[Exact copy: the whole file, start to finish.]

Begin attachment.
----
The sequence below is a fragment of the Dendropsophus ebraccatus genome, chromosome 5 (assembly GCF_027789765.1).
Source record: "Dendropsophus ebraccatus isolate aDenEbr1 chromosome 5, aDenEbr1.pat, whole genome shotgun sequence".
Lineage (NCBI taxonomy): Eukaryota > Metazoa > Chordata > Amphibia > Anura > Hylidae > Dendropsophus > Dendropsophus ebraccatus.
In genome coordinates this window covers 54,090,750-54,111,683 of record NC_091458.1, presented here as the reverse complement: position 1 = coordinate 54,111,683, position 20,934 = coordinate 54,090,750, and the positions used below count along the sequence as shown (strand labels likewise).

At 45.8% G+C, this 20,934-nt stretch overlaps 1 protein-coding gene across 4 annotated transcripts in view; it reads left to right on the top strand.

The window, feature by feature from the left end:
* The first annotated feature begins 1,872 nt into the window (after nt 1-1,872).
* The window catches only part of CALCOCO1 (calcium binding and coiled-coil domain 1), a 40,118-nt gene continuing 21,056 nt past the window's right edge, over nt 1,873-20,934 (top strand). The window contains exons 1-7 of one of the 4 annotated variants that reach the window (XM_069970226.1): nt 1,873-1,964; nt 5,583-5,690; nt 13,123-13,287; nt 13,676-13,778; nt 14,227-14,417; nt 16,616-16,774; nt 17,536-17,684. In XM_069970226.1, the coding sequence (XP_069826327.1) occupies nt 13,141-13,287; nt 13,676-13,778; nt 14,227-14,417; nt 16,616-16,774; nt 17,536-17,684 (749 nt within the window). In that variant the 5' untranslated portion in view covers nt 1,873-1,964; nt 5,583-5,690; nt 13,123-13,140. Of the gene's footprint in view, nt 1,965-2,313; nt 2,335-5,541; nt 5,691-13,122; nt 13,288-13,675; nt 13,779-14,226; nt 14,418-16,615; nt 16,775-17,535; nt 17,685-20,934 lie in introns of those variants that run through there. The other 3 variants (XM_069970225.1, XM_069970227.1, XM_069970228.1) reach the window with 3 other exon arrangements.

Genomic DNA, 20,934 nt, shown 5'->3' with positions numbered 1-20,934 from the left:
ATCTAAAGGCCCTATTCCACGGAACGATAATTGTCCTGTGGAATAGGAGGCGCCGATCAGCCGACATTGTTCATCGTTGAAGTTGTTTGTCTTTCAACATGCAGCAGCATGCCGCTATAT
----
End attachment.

The sequence below is a fragment of the Dendropsophus ebraccatus genome, chromosome 5 (assembly GCF_027789765.1).
Source record: "Dendropsophus ebraccatus isolate aDenEbr1 chromosome 5, aDenEbr1.pat, whole genome shotgun sequence".
Lineage (NCBI taxonomy): Eukaryota > Metazoa > Chordata > Amphibia > Anura > Hylidae > Dendropsophus > Dendropsophus ebraccatus.
In genome coordinates this window covers 54,090,750-54,111,683 of record NC_091458.1, presented here as the reverse complement: position 1 = coordinate 54,111,683, position 20,934 = coordinate 54,090,750, and the positions used below count along the sequence as shown (strand labels likewise).

At 45.8% G+C, this 20,934-nt stretch overlaps 1 protein-coding gene across 4 annotated transcripts in view; it reads left to right on the top strand.

The window, feature by feature from the left end:
* The first annotated feature begins 1,872 nt into the window (after nt 1-1,872).
* The window catches only part of CALCOCO1 (calcium binding and coiled-coil domain 1), a 40,118-nt gene continuing 21,056 nt past the window's right edge, over nt 1,873-20,934 (top strand). The window contains exons 1-7 of one of the 4 annotated variants that reach the window (XM_069970226.1): nt 1,873-1,964; nt 5,583-5,690; nt 13,123-13,287; nt 13,676-13,778; nt 14,227-14,417; nt 16,616-16,774; nt 17,536-17,684. In XM_069970226.1, the coding sequence (XP_069826327.1) occupies nt 13,141-13,287; nt 13,676-13,778; nt 14,227-14,417; nt 16,616-16,774; nt 17,536-17,684 (749 nt within the window). In that variant the 5' untranslated portion in view covers nt 1,873-1,964; nt 5,583-5,690; nt 13,123-13,140. Of the gene's footprint in view, nt 1,965-2,313; nt 2,335-5,541; nt 5,691-13,122; nt 13,288-13,675; nt 13,779-14,226; nt 14,418-16,615; nt 16,775-17,535; nt 17,685-20,934 lie in introns of those variants that run through there. The other 3 variants (XM_069970225.1, XM_069970227.1, XM_069970228.1) reach the window with 3 other exon arrangements.

Genomic DNA, 20,934 nt, shown 5'->3' with positions numbered 1-20,934 from the left:
ATCTAAAGGCCCTATTCCACGGAACGATAATTGTCCTGTGGAATAGGAGGCGCCGATCAGCCGACATTGTTCATCGTTGAAGTTGTTTGTCTTTCAACATGCAGCAGCATGCCGCTATAT